Low aromatic Opal fuel to stop petrol sniffing


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Low aromatic Opal fuel to stop petrol sniffing

Petrol sniffing is an issue for many people living in remote indigenous communities across Australiai. Specially designed to reduce this form of inhalant abuse, some petrol providers offer low aromatic substitutes for regular unleaded 91.

Recognising the very serious health risks associated with petrol sniffing, the Australian Government supports the use of Opal fuel as part of the Petrol Sniffing Strategy, which aims to reduce the incidence and impact of petrol sniffing amongst indigenous youth and communities in specific areas across Australiaii. Opal fuel (manufactured by BP Australia) and Shell's Unleaded 91 Low Aromatic fuel are unleaded, low aromatic direct substitutes for regular unleaded petrol with an octane rating of 91iii,iv.

Low aromatic fuel has replaced regular unleaded 91 fuel at selected sites throughout Central Australia.

Replacing most of the aromatic compounds (such as benzene, toluene and xylene) in regular unleaded petrol with non-aromatic compounds, low aromatic fuels are designed to reduce the narcotic effect induced from sniffing petrol and to discourage sniffingi,v.

Conforming to the National Fuels Quality Standards Act 2000, low aromatic fuel has replaced regular unleaded 91 fuel at selected sites throughout Central Australia. As a direct substitute for regular unleaded fuel with an octane rating of 91, both Opal fuel and Unleaded 91 Low Aromatic fuel can safely be mixed with the regular unleaded 91 already in your tanki,iv. However, they are not suitable for vehicles that require a premium unleaded fuel with an octane rating of 95 or highervi. As Opal fuel is subsidised under the Australian Government's Petrol Sniffing Prevention Programme, its price is similar to the local rate of regular unleaded 91i.

Health risks associated with petrol sniffing

In 1997, it was estimated that about 200 young people were sniffing petrol across 10 communities in Central Australiavii. Unleaded petrol contains traces of lead and volatile hydrocarbons, which are rapidly absorbed and distributed through the body and into the brain, causing euphoria and an intoxication similar to alcoholxiii. The addictive habit affects a user's health, family, community and personal relationshipsviii.

Affecting the central nervous system, the circulatory and respiratory system, symptoms of intoxication include excitement, restlessness, misperceptions, illusions, visual hallucinations, a sense of invulnerability and often aggression. Prolonged inhalation of petrol may lead to paranoia, loss of consciousness, coma, seizures and death. Chronic users are more prone to develop encephalopathy (brain disorders) and neurobehavioural changes, and risk permanent neurocognitive impairmentvii.

Unleaded petrol contains traces of lead and volatile hydrocarbons, which are rapidly distributed through the body and into the brain.

The impact of Opal fuel

While Shell announced to become a new supplier of low aromatic fuel in December 2012v, Opal fuel has been made available from 106 sites across regional and remote areas in Australia since 2005ii. An evaluation report written for the Commonwealth Department of Health and Ageing in 2008 revealed that in 17 out of the 20 communities analysed, the prevalence of petrol sniffing has declined. The largest decrease was observed in Central Australia and the APY lands of South Australia, with 94% and 93% decreases respectivelyix.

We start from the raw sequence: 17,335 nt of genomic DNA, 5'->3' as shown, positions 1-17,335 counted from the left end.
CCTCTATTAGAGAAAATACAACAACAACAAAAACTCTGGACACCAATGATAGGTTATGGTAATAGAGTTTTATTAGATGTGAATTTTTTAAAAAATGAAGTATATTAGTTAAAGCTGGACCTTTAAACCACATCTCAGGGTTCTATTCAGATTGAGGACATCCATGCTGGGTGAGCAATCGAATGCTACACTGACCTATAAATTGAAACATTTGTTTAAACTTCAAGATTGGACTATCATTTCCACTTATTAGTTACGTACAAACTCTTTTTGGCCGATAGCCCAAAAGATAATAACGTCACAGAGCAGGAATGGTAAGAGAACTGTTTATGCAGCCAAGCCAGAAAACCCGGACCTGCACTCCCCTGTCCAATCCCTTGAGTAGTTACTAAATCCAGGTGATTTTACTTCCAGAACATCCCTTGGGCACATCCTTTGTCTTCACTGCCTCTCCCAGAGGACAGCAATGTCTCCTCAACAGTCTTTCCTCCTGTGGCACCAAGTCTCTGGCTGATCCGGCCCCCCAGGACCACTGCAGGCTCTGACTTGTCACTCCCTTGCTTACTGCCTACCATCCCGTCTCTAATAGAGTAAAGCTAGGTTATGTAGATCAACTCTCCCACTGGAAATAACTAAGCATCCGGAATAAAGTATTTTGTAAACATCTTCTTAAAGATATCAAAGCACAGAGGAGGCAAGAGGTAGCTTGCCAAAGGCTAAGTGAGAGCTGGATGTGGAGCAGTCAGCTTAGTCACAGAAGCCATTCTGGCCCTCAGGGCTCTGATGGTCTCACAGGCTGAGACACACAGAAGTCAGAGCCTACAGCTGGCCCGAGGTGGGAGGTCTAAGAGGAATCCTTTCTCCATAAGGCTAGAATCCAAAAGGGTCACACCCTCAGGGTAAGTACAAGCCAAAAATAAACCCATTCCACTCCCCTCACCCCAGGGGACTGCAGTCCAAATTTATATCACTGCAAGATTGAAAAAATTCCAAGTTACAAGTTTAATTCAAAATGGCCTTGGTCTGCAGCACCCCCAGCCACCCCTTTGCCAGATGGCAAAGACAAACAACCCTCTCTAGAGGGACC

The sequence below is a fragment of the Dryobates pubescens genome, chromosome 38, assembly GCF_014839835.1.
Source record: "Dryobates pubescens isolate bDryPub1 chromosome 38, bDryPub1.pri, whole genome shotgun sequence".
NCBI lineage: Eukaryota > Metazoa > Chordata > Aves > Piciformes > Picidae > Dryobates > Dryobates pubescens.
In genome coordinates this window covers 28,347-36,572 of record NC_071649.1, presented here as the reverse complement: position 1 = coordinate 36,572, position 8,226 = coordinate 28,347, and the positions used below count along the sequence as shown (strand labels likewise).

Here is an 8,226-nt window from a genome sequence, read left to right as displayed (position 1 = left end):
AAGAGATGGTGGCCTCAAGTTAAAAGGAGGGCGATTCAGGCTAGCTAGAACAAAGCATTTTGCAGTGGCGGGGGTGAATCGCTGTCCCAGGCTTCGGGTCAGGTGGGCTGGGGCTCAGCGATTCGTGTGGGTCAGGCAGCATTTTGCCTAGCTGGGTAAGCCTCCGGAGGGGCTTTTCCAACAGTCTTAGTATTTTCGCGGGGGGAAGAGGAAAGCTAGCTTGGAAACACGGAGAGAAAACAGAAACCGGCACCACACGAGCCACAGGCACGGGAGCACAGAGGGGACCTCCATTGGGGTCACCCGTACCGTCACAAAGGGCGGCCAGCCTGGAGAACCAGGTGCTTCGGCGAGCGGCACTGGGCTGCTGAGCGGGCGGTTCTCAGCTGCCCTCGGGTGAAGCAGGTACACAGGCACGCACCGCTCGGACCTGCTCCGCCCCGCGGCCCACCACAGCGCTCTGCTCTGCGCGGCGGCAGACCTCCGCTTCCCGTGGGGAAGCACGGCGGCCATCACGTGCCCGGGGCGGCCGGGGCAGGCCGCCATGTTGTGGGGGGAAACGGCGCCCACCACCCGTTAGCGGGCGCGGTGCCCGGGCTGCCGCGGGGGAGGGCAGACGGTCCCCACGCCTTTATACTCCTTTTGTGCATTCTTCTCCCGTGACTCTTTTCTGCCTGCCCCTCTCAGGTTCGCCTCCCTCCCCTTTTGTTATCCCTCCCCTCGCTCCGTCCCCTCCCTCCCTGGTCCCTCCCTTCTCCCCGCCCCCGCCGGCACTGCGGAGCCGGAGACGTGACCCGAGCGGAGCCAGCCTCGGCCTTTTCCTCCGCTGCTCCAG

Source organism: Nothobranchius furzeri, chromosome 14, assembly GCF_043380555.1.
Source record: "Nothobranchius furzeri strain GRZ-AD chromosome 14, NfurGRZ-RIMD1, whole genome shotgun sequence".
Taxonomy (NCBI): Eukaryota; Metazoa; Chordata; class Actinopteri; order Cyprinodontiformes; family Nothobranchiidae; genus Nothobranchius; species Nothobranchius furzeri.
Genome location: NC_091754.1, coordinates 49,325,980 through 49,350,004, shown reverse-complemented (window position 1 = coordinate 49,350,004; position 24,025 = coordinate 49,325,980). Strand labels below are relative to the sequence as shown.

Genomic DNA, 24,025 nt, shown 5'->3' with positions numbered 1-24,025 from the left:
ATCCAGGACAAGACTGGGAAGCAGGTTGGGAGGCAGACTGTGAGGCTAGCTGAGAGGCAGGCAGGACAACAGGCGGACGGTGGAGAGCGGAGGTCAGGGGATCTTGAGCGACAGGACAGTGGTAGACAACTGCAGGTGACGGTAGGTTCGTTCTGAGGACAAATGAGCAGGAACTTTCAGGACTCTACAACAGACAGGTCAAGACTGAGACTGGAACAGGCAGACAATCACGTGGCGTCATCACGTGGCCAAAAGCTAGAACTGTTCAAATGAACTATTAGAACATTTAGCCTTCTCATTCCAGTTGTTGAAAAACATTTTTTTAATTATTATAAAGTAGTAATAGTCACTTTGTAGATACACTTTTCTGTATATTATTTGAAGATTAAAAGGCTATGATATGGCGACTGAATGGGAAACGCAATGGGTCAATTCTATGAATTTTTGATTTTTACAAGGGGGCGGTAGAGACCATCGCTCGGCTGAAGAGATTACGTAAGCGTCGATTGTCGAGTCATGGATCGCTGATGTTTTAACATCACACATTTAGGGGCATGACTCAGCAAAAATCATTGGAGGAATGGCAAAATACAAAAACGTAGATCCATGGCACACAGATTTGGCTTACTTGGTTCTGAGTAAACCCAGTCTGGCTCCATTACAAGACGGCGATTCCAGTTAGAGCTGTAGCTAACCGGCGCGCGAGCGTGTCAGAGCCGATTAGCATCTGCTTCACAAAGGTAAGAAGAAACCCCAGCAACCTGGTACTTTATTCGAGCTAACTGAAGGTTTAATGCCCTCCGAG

The number of people sniffing has most significantly dropped among heavy, regular user groups (90%), leading to a comparable substantial decrease in the negative social impact caused by sniffing in communities in the sampleix. Study results and qualitative feedback from community members suggest that the decrease of the prevalence of sniffing can be attributed - at least in part - to the introduction and use of Opal fuelix.


i BP Australia, 2012, Information on Opal fuel, http://www.opalfuel.com.au/page.cfm/what-is-opal/information-on-opal-fuel

ii Department of Families, Housing, Community Services and Indigenous Affairs, 2012, Petrol Sniffing Strategy, http://www.fahcsia.gov.au/our-responsibilities/indigenous-australians/programs-services/communities-regions/petrol-sniffing-strategy

iii Department of Health and Aging, 2012, Low aromatic fuel, http://www.health.gov.au/internet/stoppetrolsniffing/publishing.nsf/Content/opal-fuel-1

iv Shell, Shell Unleaded 91 Low Aromatic FAQs, http://www.shell.com.au/products-services/on-the-road/fuels/low-aromatic.html

v Parliament of Australia, Low Aromatic Fuel Bill 2012, http://www.aph.gov.au/Parliamentary_Business/Bills_Legislation/bd/bd1213a/13bd068

vi BP Australia, 2012, Opal fuel in cars, http://www.opalfuel.com.au/page.cfm/opal-fuel-in-cars/about-opal-for-cars

vii NT Government, Petrol, http://www.nt.gov.au/health/healthdev/health_promotion/bushbook/volume2/chap1/petrol.htm

viii Department of Health and Aging, 2013, Illicit Drugs - When boys and men sniff, http://www.health.gov.au/internet/main/publishing.nsf/Content/phd-petrol-sniffing-boys-men

ix Department of Health and Aging, 2008, Evaluation of the impact of Opal fuel: executive summary, http://www.health.gov.au/internet/stoppetrolsniffing/publishing.nsf/Content/sniffing-pubs-opalimp